Spain has introduced new rules forcing tobacco companies to clean up cigarette butts.
The regulations follow attempts to reduce smoking in public areas by prohibiting smoking on 525 beaches across the country in 2021. They come as part of an EU initiative on waste and single-use plastic reduction and include bans on plastic cutlery and straws.
Like many countries, Spain has long tolerated the millions of cigarette ends discarded by smokers on the country’s streets and beaches. However the new environmental rulings, which came into play on Friday 6 January 2023, now place the responsibility for removing cigarette litter firmly at the tobacco companies’ doors.
Cigarette manufacturers will also have a duty to encourage smokers not to throw away their butts in public areas.
🇪🇸 Spain makes it mandatory that tobacco companies have to CLEAN cigarette butts from the streets and beaches. pic.twitter.com/RJ0R14oLJO— Conservative W’s (@ConsPostingWs) January 7, 2023
While some inventive clean up solutions such as AI and robots are being explored, it is not yet clear how the cleaning and disposal of the cigarette ends will be managed, nor exactly how much tobacco companies will have to spend to carry out their new obligations. ‘Zero waste society’ Rezero has estimated the cost to be between €12-€21 per citizen per year – which could add up to as much as €1 billion.
These increased costs will probably be passed onto the consumer through higher product prices, providing another weapon in the battle against tobacco addiction, as well as the fight against pollution.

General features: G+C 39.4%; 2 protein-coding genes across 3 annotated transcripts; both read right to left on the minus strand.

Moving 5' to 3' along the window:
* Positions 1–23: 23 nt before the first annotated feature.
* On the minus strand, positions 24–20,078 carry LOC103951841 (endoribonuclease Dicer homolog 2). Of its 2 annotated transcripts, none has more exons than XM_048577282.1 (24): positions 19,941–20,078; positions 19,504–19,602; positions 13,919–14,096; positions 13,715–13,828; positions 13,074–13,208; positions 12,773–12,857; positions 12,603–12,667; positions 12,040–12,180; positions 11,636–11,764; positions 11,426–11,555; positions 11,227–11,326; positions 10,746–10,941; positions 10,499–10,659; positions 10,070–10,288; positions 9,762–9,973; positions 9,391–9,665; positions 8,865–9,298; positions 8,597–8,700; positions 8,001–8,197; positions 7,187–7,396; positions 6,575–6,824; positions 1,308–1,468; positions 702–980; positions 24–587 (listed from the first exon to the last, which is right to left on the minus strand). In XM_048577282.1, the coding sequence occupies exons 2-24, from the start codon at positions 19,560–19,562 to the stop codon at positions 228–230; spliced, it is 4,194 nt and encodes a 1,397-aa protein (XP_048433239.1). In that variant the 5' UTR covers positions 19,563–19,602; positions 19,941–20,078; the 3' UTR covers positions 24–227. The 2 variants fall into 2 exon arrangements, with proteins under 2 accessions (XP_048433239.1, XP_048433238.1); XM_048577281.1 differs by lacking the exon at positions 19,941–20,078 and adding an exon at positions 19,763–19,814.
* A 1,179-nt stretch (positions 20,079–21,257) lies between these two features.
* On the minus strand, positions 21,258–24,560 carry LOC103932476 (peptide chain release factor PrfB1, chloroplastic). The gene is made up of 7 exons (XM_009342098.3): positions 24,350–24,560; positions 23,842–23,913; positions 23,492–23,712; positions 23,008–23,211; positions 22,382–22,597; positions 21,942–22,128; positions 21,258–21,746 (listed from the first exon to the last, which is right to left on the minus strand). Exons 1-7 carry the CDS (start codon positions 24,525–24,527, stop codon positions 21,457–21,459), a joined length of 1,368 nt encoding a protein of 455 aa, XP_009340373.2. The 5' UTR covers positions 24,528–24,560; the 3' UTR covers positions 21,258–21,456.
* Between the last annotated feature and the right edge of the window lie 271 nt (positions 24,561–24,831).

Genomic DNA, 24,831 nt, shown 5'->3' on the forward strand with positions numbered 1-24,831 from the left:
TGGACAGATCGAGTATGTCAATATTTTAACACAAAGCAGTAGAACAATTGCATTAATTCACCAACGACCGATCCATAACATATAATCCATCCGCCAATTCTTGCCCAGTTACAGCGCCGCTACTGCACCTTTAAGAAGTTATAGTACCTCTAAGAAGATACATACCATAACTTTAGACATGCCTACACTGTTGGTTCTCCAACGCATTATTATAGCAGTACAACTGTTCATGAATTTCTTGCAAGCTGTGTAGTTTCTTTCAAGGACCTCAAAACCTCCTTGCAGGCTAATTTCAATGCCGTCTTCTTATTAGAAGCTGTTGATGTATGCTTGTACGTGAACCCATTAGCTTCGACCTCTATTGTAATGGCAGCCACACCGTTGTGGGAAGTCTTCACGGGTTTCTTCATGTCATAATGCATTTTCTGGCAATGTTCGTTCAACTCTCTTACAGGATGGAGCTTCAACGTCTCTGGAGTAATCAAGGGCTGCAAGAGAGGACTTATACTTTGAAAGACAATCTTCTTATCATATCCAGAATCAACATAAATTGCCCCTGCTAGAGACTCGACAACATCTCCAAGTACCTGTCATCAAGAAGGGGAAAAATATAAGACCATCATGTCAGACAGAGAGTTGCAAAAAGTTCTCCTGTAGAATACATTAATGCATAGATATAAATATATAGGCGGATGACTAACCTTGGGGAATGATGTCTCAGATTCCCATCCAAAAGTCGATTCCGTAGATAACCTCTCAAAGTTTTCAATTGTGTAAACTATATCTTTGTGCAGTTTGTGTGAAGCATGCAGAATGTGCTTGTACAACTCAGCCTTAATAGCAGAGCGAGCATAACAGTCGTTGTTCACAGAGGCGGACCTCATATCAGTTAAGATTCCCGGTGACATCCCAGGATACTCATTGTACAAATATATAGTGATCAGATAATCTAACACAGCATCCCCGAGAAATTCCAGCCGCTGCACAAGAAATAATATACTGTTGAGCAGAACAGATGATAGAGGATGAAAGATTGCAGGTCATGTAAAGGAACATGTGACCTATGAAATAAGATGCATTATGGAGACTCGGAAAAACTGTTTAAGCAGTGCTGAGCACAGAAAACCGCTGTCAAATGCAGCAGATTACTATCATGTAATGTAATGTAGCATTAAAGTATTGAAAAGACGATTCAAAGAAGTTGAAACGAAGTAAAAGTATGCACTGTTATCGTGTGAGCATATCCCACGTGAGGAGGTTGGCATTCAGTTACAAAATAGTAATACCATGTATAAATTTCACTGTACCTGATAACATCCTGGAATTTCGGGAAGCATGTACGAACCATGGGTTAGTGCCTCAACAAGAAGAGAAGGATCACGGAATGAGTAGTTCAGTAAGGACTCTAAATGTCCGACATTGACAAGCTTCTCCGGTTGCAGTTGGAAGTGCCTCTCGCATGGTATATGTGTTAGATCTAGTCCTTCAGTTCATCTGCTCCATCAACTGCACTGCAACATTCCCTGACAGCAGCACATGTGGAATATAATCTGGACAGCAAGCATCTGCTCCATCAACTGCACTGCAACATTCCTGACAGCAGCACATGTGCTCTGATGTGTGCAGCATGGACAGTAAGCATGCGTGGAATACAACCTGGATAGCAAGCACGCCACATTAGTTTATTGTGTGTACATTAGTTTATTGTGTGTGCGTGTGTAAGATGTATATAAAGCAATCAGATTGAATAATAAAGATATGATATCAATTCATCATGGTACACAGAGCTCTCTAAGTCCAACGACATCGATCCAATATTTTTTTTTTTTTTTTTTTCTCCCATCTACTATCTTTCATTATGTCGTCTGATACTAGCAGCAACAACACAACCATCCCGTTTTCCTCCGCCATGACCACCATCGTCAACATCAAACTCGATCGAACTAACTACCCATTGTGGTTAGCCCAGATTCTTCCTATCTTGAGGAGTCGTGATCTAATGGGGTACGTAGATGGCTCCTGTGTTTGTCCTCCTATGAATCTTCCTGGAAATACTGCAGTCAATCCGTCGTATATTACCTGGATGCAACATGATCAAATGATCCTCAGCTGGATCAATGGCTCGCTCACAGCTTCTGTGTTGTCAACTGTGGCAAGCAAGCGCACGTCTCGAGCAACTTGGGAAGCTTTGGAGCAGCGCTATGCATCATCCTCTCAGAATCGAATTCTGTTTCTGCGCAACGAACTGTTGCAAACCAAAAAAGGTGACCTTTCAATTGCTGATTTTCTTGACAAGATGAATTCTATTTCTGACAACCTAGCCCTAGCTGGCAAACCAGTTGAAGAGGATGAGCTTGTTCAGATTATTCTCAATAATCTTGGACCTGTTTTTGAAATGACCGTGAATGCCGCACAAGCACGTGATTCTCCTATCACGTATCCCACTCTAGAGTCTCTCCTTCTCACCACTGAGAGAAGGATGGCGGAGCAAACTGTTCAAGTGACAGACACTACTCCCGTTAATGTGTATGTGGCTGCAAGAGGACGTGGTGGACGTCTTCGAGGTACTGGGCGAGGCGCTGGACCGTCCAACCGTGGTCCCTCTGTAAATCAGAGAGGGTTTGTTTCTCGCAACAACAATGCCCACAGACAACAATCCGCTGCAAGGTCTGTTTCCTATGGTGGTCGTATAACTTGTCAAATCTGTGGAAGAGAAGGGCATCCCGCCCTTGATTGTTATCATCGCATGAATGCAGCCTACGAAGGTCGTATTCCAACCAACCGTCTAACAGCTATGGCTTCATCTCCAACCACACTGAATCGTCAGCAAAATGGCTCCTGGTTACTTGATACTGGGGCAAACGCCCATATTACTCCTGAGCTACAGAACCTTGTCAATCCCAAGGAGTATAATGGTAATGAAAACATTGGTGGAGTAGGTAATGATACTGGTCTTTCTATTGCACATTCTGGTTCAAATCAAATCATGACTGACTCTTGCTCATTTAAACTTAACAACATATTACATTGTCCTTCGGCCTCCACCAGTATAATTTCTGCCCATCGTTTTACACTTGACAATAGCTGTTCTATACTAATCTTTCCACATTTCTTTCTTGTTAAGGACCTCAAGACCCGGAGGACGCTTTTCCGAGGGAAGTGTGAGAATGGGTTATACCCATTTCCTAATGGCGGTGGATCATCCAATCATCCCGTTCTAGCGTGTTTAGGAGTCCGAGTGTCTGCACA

Cigarettes are one of the most common types of litter. Billions of cigarette ends are thrown away in public places each year. As they decompose, which takes about a decade, they leak toxic pollutants such as lead and arsenic into the environment.
As well as being an eyesore and pollutant on the streets, cigarette butts are the most common factor in marine pollution according to non-profit organisation Ocean Conservancy, which ranks cigarettes above plastic bottles and bags. Around 5 billion cigarettes end up in seas and oceans each year. The hazardous chemicals released as they break down are lethal to aquatic life.
In sweeping changes aligned with EU targets on tackling plastic pollution, Spain’s new eco rules also prohibit a wide range of single-use plastics, such as cutlery and plates, cotton buds, expanded polystyrene cups and plastic straws, as the country seeks to reduce waste and increase recycling. France is taking similar steps in relation to waste produced by the fast-food industry.